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John Constantine, Hellblazer: Dead in America #4
DC Comics

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‘John Constantine, Hellblazer: Dead in America’ #4 continues to examine American tragedy

This isn’t a story about justice – Hellblazer stories rarely are.

As is expected, John Constantine is up to some nonsense.

Issue #4 of Dead in America starts with a clear grift, a sleazy con game, the sort of which our boy is the master. Into a bar in a small, rural midwestern town, waltz Constantine and his secret son, Noah, posing as a deeply questionable Catholic priest and a near-catatonic spiritualist.

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For Constantine and his crew (which, for the record, includes both a diminished oracle in a clay jar and a confused Swamp Thing, alongside two streetwise young Brits on their first sojourn in the states), the small town in question seems like an likely place to continue their quest. Constantine has been charged with recovering the sands of Morpheus, Lord of Dream; this town is having trouble sleeping.

The town is experiencing a curse, of sorts: plagued with guilt and worried about their children, a sort of supernatural malaise has settled in. If there is anywhere I America that needs an exorcist, it might very well be this place.

 

DC Preview: John Constantine, Hellblazer: Dead in America #4

DC Comics

Artist Aaron Campbell seems to understand this sort of bleak midwestern malaise, the drudgery of a place that is barely a wide spot in the road. This is a corn-and-grain community, depressed economically, and Campbell captures the sort of stifled, insular atmosphere of such a place so succinctly that readers with no experience with towns like these might consider themselves familiar after finishing the issue.

While Constantine isn’t the type of exorcist he’s pretending to be, this town is very much an American town – it’s certainly committed American crimes: it’s ignored a grievous crime in favor of supporting high school football. Some of those kids that aren’t sleeping (who, perhaps, don’t deserve to sleep) were, of course, quarterbacks and offensive linemen, the after-school warriors to which small towns are beholden.

DC Preview: John Constantine, Hellblazer: Dead in America #4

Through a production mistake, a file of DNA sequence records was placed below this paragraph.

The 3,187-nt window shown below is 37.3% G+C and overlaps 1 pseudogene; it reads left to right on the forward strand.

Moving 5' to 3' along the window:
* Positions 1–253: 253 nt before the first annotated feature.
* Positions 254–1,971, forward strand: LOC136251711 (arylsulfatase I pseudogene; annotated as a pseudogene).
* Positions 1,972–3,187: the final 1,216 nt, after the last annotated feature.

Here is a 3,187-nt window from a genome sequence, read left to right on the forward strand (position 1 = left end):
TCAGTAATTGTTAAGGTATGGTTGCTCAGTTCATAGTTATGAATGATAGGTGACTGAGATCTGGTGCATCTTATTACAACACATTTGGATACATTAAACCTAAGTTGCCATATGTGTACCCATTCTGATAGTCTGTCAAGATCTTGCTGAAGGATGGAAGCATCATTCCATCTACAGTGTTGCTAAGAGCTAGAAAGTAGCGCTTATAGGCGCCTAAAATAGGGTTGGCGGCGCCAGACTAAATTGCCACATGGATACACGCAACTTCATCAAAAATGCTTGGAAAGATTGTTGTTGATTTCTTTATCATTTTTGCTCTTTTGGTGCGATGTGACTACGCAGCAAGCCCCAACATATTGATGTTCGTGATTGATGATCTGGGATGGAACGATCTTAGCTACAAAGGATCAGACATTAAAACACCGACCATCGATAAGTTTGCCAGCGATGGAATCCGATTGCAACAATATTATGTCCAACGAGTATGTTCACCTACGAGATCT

DC Comics

They’ve also assaulted a young woman. One who has now disappeared.

Sexual assault isn’t a uniquely American problem, but the lengths Americans go to ignore sexual assault are. The United States has been overrun by news stories about sex predators charged with their crimes and left to wander free. This is a nation that refuses to believe victims, particularly if assailants happen to represent the glory days of the old timers’, especially if they partake in America’s true sporting past time.

John Constantine, Hellblazer: Dead in America #4

DC Comics

The true crime, of course, is the victim’s knowledge that society may acknowledge the crime, but it does not acknowledge their trauma – and neither does it feel those responsible need suffer any consequence.

But this isn’t a story about justice – Hellblazer stories rarely are. This is a story of petty vengeance, of compounding a curse even as Constantine ministers to the vengeful spirit. It’s a story that knows that not only can it not fix the sorts of problems it addresses, it can’t even stand on a soapbox and deliver a half-hearted PSA.

John Constantine, Hellblazer: Dead in America #4

DC Comics

Throughout his tenure, writer Si Spurrier has captured this aspect of Hellblazer with such ease and insight that it feels as if the series’ original, mammoth run never ended. He delivers this tragic story so succinctly that the issue still has room for a profound speech about the nature of agriculture’s grasp on man – of Swamp Thing’s primordial source of power, the Green, and its inherent hold on humanity.

Dead in America remains true to Hellblazer and holds up the legacy of those original Vertigo titles and characters. It knows what it needs to be doing, and it does so with just the right air of depressive wonder.  

John Constantine, Hellblazer: Dead in America #4
‘John Constantine, Hellblazer: Dead in America’ #4 continues to examine American tragedy
John Constantine, Hellblazer: Dead in America #4
Atmospherically on point and socially aware, 'Dead in America' understands that it is capable of telling important stories; it also understands that our hero can do nothing about them.
Reader Rating1 Votes
8.9
Socially resonant.
True to the book's legacy.
Compelling supporting cast.
Deeply considers Swamp Thing.
Oh so bleak.
The world is garbage.
9.5
Great
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